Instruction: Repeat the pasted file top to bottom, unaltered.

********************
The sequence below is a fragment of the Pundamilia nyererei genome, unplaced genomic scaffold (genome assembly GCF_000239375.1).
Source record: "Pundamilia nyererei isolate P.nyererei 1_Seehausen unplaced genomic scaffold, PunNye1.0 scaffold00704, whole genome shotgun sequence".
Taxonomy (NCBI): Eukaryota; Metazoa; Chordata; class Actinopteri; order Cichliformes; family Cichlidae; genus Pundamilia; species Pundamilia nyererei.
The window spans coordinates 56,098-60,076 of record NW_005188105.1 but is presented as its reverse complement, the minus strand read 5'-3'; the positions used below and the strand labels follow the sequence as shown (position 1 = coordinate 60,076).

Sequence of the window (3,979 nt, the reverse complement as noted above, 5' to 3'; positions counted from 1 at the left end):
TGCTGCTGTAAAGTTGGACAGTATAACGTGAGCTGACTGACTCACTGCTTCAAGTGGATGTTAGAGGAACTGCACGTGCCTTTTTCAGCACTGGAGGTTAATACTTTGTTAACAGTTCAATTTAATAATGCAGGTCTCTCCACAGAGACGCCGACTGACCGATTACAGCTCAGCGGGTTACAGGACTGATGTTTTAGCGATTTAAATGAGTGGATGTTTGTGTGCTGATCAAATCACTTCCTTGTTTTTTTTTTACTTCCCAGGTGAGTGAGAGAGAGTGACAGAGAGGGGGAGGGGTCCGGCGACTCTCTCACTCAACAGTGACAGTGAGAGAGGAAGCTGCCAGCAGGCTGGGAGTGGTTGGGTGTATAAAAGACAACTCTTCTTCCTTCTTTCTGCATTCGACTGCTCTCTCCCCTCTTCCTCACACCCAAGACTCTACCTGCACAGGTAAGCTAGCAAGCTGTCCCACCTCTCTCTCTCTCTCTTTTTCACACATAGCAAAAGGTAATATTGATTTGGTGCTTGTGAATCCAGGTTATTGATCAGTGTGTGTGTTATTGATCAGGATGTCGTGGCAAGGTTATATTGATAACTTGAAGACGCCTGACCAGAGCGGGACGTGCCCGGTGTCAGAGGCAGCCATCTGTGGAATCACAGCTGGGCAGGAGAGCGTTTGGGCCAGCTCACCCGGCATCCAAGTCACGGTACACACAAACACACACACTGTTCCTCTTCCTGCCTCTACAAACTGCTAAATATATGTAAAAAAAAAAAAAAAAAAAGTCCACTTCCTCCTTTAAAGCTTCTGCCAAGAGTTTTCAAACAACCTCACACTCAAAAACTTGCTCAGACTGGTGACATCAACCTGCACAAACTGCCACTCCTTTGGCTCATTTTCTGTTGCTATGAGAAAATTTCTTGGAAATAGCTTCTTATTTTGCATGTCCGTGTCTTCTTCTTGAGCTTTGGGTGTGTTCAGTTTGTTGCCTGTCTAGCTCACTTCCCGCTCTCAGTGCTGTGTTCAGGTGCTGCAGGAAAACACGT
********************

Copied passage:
The sequence below is a fragment of the Pundamilia nyererei genome, unplaced genomic scaffold (genome assembly GCF_000239375.1).
Source record: "Pundamilia nyererei isolate P.nyererei 1_Seehausen unplaced genomic scaffold, PunNye1.0 scaffold00704, whole genome shotgun sequence".
Taxonomy (NCBI): Eukaryota; Metazoa; Chordata; class Actinopteri; order Cichliformes; family Cichlidae; genus Pundamilia; species Pundamilia nyererei.
The window spans coordinates 56,098-60,076 of record NW_005188105.1 but is presented as its reverse complement, the minus strand read 5'-3'; the positions used below and the strand labels follow the sequence as shown (position 1 = coordinate 60,076).

Sequence of the window (3,979 nt, the reverse complement as noted above, 5' to 3'; positions counted from 1 at the left end):
TGCTGCTGTAAAGTTGGACAGTATAACGTGAGCTGACTGACTCACTGCTTCAAGTGGATGTTAGAGGAACTGCACGTGCCTTTTTCAGCACTGGAGGTTAATACTTTGTTAACAGTTCAATTTAATAATGCAGGTCTCTCCACAGAGACGCCGACTGACCGATTACAGCTCAGCGGGTTACAGGACTGATGTTTTAGCGATTTAAATGAGTGGATGTTTGTGTGCTGATCAAATCACTTCCTTGTTTTTTTTTTACTTCCCAGGTGAGTGAGAGAGAGTGACAGAGAGGGGGAGGGGTCCGGCGACTCTCTCACTCAACAGTGACAGTGAGAGAGGAAGCTGCCAGCAGGCTGGGAGTGGTTGGGTGTATAAAAGACAACTCTTCTTCCTTCTTTCTGCATTCGACTGCTCTCTCCCCTCTTCCTCACACCCAAGACTCTACCTGCACAGGTAAGCTAGCAAGCTGTCCCACCTCTCTCTCTCTCTCTTTTTCACACATAGCAAAAGGTAATATTGATTTGGTGCTTGTGAATCCAGGTTATTGATCAGTGTGTGTGTTATTGATCAGGATGTCGTGGCAAGGTTATATTGATAACTTGAAGACGCCTGACCAGAGCGGGACGTGCCCGGTGTCAGAGGCAGCCATCTGTGGAATCACAGCTGGGCAGGAGAGCGTTTGGGCCAGCTCACCCGGCATCCAAGTCACGGTACACACAAACACACACACTGTTCCTCTTCCTGCCTCTACAAACTGCTAAATATATGTAAAAAAAAAAAAAAAAAAAGTCCACTTCCTCCTTTAAAGCTTCTGCCAAGAGTTTTCAAACAACCTCACACTCAAAAACTTGCTCAGACTGGTGACATCAACCTGCACAAACTGCCACTCCTTTGGCTCATTTTCTGTTGCTATGAGAAAATTTCTTGGAAATAGCTTCTTATTTTGCATGTCCGTGTCTTCTTCTTGAGCTTTGGGTGTGTTCAGTTTGTTGCCTGTCTAGCTCACTTCCCGCTCTCAGTGCTGTGTTCAGGTGCTGCAGGAAAACACGT